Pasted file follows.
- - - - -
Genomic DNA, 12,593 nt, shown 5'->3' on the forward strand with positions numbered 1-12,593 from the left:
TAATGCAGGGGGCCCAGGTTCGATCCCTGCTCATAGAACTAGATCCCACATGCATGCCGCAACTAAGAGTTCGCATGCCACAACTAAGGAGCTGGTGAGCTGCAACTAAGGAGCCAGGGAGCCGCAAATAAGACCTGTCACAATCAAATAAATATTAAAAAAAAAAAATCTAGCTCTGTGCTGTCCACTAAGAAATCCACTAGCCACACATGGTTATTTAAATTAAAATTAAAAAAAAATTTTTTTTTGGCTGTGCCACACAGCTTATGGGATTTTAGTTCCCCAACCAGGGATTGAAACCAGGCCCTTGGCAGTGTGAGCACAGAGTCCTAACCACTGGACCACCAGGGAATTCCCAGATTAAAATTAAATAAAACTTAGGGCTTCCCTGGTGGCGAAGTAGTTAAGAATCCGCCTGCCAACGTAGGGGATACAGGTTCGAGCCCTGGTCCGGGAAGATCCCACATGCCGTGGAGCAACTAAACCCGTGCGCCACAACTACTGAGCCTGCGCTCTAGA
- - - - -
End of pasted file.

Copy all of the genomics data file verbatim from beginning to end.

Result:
Genomic DNA, 12,593 nt, shown 5'->3' on the forward strand with positions numbered 1-12,593 from the left:
TAATGCAGGGGGCCCAGGTTCGATCCCTGCTCATAGAACTAGATCCCACATGCATGCCGCAACTAAGAGTTCGCATGCCACAACTAAGGAGCTGGTGAGCTGCAACTAAGGAGCCAGGGAGCCGCAAATAAGACCTGTCACAATCAAATAAATATTAAAAAAAAAAAATCTAGCTCTGTGCTGTCCACTAAGAAATCCACTAGCCACACATGGTTATTTAAATTAAAATTAAAAAAAAATTTTTTTTTGGCTGTGCCACACAGCTTATGGGATTTTAGTTCCCCAACCAGGGATTGAAACCAGGCCCTTGGCAGTGTGAGCACAGAGTCCTAACCACTGGACCACCAGGGAATTCCCAGATTAAAATTAAATAAAACTTAGGGCTTCCCTGGTGGCGAAGTAGTTAAGAATCCGCCTGCCAACGTAGGGGATACAGGTTCGAGCCCTGGTCCGGGAAGATCCCACATGCCGTGGAGCAACTAAACCCGTGCGCCACAACTACTGAGCCTGCGCTCTAGA